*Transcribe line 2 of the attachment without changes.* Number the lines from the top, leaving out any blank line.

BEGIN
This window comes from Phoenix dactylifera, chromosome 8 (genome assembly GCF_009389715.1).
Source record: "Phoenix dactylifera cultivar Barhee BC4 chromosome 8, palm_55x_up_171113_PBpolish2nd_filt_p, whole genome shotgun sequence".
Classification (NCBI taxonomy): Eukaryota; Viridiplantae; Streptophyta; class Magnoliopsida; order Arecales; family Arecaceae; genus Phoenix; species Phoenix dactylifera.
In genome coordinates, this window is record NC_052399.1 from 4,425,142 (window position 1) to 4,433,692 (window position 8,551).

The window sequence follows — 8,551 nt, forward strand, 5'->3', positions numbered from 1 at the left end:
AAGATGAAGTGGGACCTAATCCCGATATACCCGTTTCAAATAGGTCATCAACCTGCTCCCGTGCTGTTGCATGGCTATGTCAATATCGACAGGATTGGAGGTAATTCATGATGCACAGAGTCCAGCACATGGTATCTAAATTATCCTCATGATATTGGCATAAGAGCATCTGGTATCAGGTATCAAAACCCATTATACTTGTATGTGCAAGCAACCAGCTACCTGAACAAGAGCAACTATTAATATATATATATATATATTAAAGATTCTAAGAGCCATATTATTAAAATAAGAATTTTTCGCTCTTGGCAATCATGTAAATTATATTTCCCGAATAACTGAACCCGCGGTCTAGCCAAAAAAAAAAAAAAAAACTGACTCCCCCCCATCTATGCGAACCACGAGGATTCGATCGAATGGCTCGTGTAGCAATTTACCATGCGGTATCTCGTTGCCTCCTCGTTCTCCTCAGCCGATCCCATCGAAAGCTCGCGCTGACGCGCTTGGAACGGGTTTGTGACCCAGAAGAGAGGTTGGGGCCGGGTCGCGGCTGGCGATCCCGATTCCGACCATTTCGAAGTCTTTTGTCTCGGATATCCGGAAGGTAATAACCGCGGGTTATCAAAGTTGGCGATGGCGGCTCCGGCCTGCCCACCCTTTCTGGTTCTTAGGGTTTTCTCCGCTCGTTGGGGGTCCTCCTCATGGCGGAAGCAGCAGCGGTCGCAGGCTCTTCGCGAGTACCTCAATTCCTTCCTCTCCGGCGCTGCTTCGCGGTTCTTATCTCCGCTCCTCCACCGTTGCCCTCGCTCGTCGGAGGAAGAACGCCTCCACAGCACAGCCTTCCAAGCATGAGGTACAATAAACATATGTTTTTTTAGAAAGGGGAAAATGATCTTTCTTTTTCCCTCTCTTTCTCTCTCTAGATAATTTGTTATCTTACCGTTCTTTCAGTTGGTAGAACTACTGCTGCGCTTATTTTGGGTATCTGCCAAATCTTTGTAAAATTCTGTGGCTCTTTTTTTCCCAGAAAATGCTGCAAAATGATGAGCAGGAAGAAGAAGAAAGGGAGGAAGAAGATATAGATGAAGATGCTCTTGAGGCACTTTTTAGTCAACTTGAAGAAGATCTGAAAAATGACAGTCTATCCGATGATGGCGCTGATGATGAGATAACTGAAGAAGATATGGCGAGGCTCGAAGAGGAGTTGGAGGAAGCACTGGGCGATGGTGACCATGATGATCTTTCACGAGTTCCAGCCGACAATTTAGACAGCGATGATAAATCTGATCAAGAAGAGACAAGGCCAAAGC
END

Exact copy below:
Source record: "Phoenix dactylifera cultivar Barhee BC4 chromosome 8, palm_55x_up_171113_PBpolish2nd_filt_p, whole genome shotgun sequence".